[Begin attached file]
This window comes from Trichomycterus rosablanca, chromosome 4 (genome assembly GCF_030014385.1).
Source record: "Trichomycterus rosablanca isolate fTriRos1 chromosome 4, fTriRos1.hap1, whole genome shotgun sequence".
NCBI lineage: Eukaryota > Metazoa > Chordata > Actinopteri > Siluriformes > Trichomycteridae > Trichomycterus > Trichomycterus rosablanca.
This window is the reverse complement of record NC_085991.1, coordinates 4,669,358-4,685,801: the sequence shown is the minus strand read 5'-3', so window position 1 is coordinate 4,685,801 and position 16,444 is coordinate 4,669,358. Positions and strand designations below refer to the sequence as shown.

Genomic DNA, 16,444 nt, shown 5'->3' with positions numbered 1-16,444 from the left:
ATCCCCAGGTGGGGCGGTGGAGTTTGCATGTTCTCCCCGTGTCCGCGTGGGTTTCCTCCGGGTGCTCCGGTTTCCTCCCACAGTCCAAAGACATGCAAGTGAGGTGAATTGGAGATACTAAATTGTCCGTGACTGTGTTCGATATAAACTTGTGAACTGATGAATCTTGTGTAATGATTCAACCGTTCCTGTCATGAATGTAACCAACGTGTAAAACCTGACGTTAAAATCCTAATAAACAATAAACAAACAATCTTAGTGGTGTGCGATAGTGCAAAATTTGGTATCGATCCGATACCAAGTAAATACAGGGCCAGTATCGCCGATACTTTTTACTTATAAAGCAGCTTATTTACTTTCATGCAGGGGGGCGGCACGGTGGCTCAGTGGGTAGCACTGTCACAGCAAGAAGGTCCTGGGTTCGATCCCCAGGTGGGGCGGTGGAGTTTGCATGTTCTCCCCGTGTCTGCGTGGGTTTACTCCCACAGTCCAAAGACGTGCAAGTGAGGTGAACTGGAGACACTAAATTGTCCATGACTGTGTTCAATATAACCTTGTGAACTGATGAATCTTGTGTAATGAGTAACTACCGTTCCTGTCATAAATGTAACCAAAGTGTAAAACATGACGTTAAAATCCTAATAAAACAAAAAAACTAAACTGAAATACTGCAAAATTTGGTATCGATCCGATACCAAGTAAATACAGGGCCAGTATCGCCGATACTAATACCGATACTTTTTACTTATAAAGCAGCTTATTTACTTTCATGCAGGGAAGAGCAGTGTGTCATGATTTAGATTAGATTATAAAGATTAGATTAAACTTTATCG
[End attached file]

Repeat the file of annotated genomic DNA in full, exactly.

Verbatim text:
This window comes from Trichomycterus rosablanca, chromosome 4 (genome assembly GCF_030014385.1).
Source record: "Trichomycterus rosablanca isolate fTriRos1 chromosome 4, fTriRos1.hap1, whole genome shotgun sequence".
NCBI lineage: Eukaryota > Metazoa > Chordata > Actinopteri > Siluriformes > Trichomycteridae > Trichomycterus > Trichomycterus rosablanca.
This window is the reverse complement of record NC_085991.1, coordinates 4,669,358-4,685,801: the sequence shown is the minus strand read 5'-3', so window position 1 is coordinate 4,685,801 and position 16,444 is coordinate 4,669,358. Positions and strand designations below refer to the sequence as shown.

Genomic DNA, 16,444 nt, shown 5'->3' with positions numbered 1-16,444 from the left:
ATCCCCAGGTGGGGCGGTGGAGTTTGCATGTTCTCCCCGTGTCCGCGTGGGTTTCCTCCGGGTGCTCCGGTTTCCTCCCACAGTCCAAAGACATGCAAGTGAGGTGAATTGGAGATACTAAATTGTCCGTGACTGTGTTCGATATAAACTTGTGAACTGATGAATCTTGTGTAATGATTCAACCGTTCCTGTCATGAATGTAACCAACGTGTAAAACCTGACGTTAAAATCCTAATAAACAATAAACAAACAATCTTAGTGGTGTGCGATAGTGCAAAATTTGGTATCGATCCGATACCAAGTAAATACAGGGCCAGTATCGCCGATACTTTTTACTTATAAAGCAGCTTATTTACTTTCATGCAGGGGGGCGGCACGGTGGCTCAGTGGGTAGCACTGTCACAGCAAGAAGGTCCTGGGTTCGATCCCCAGGTGGGGCGGTGGAGTTTGCATGTTCTCCCCGTGTCTGCGTGGGTTTACTCCCACAGTCCAAAGACGTGCAAGTGAGGTGAACTGGAGACACTAAATTGTCCATGACTGTGTTCAATATAACCTTGTGAACTGATGAATCTTGTGTAATGAGTAACTACCGTTCCTGTCATAAATGTAACCAAAGTGTAAAACATGACGTTAAAATCCTAATAAAACAAAAAAACTAAACTGAAATACTGCAAAATTTGGTATCGATCCGATACCAAGTAAATACAGGGCCAGTATCGCCGATACTAATACCGATACTTTTTACTTATAAAGCAGCTTATTTACTTTCATGCAGGGAAGAGCAGTGTGTCATGATTTAGATTAGATTATAAAGATTAGATTAAACTTTATCG